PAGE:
News

A University of Iowa study confirms that pathological gambling runs in families and shows that first-degree relatives of pathological gamblers are eight times more likely to develop this problem in their lifetime than relatives of people without pathological gambling.
Scientists probing the link between depression and a hormone that controls hunger have found that the hormone's antidepressant activity is due to its ability to protect newborn neurons in a part of the brain that controls mood, memory, and complex eating behaviors. Moreover, the researchers also showed that a new class of neuroprotective molecules achieves the same effect by working in the same part of the brain, and may thus represent a powerful new approach for treating depression.
Over the past few years, the University of Iowa Carver College of Medicine has sponsored two groups to participate in this innovative program. Four of the six members of the second group (pictured above), who just completed the program in January, were from the Department of Psychiatry: Drs. Alison Lynch, Jennifer McWilliams, and Carolyn Turvey and Betsy Hradek, an Advanced Registered Nurse Practitioner. Garen Carpenter, Interim Chief of Staff with hospital administration, was the fifth member of this group.
It's a key step in raising awareness of cultural psychiatry. Dr. Nicole del Castillo works in Child and Adolescent Psychiatry at UI Hospitals and Clinics. Beginning in 2011, she earned the honor of being a member of the Minority Fellowship Program courtesy of the American Psychiatric Association (APA)/Substance Abuse and Mental Health Services Administration (SAMHSA).
Eating disorders take many different forms, impacting lives in unique ways. Thankfully, the University of Iowa Hospitals and Clinics offers individualized care supporting the needs of anyone on the journey through their eating disorder struggle.
There is good evidence from studies of families and twins that genetics plays an important role in the development of alcoholism. However, hundreds of genes likely are involved in this complex disorder, with each variant contributing only a very small effect. Thus, identifying individual risk genes is difficult.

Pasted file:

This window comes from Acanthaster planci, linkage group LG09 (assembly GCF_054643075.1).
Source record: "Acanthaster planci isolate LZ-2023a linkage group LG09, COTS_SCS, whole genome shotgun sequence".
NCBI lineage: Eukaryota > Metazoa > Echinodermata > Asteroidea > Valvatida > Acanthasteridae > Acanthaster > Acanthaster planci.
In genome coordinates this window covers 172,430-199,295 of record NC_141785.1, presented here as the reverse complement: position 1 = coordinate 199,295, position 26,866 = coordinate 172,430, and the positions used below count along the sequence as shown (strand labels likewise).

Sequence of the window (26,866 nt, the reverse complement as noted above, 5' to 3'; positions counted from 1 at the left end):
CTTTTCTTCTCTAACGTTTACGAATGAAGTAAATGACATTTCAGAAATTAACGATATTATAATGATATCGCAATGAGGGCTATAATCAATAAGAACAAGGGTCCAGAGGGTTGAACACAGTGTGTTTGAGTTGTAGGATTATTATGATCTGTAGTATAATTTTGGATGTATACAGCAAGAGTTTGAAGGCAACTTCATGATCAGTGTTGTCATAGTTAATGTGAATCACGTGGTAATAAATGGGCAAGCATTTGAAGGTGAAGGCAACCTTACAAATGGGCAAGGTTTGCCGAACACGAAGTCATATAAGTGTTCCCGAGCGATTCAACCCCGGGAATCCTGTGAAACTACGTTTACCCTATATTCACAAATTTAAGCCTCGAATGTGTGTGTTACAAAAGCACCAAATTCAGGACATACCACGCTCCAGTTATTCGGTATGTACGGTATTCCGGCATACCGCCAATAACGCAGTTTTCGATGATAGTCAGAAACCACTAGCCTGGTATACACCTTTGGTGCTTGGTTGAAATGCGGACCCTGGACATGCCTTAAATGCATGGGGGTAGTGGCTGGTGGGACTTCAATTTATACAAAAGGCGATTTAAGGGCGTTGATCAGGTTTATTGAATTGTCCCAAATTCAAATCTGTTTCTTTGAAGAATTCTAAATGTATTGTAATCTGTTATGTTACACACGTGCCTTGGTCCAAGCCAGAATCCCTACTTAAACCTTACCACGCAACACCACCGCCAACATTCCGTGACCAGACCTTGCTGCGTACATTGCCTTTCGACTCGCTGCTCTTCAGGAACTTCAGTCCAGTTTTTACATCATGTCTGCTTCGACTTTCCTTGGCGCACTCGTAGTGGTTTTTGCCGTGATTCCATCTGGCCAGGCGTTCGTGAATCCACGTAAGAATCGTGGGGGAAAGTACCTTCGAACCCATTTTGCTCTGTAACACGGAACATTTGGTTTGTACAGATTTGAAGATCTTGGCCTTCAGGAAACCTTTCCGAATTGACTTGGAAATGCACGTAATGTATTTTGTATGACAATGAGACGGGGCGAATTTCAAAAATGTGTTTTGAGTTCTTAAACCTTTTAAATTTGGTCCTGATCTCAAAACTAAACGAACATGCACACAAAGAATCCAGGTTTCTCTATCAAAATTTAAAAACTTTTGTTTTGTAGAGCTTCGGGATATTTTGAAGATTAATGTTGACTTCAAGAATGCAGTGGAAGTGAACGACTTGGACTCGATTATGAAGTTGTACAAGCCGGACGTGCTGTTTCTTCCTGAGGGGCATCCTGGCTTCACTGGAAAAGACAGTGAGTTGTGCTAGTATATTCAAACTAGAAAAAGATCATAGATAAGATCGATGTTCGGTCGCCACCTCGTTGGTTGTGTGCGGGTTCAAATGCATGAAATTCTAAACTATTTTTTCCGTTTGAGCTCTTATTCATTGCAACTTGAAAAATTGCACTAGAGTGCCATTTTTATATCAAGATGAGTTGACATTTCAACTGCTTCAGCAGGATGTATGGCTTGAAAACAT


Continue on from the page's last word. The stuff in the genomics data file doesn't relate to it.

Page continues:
Eating disorders like anorexia nervosa and bulimia often run in families, but identifying specific genes that increase a person's risk for these complex disorders has proved difficult. Now scientists from the University of Iowa and University of Texas Southwestern Medical Center have discovered—by studying the genetics of two families severely affected by eating disorders—two gene mutations, one in each family, that are associated with increased risk of developing eating disorders.
Internationally recognized UI Health Care schizophrenia expert, Nancy Andreasen, MD, PhD, recently published important new findings in the American Journal of Psychiatry in an article titled Relapse duration, treatment intensity, and brain tissue loss in schizophrenia: a prospective longitudinal MRI study. This study confirmed serious implications for antipsychotic dosing in the treatment of schizophrenia, and also warns of potential repercussions of antipsychotic use in treatment of other psychiatric disorders.
Huntington’s disease (HD) is a slow-progressing neurological illness for which there is currently no treatment or cure. HD is one of few heritable diseases that inevitably follow a very basic, autosomal-dominant genetic pattern.
A University of Iowa study reveals significant disparities between minority and white clients in success rates for completing substance abuse treatment programs. Moreover, these disparities vary widely from state to state.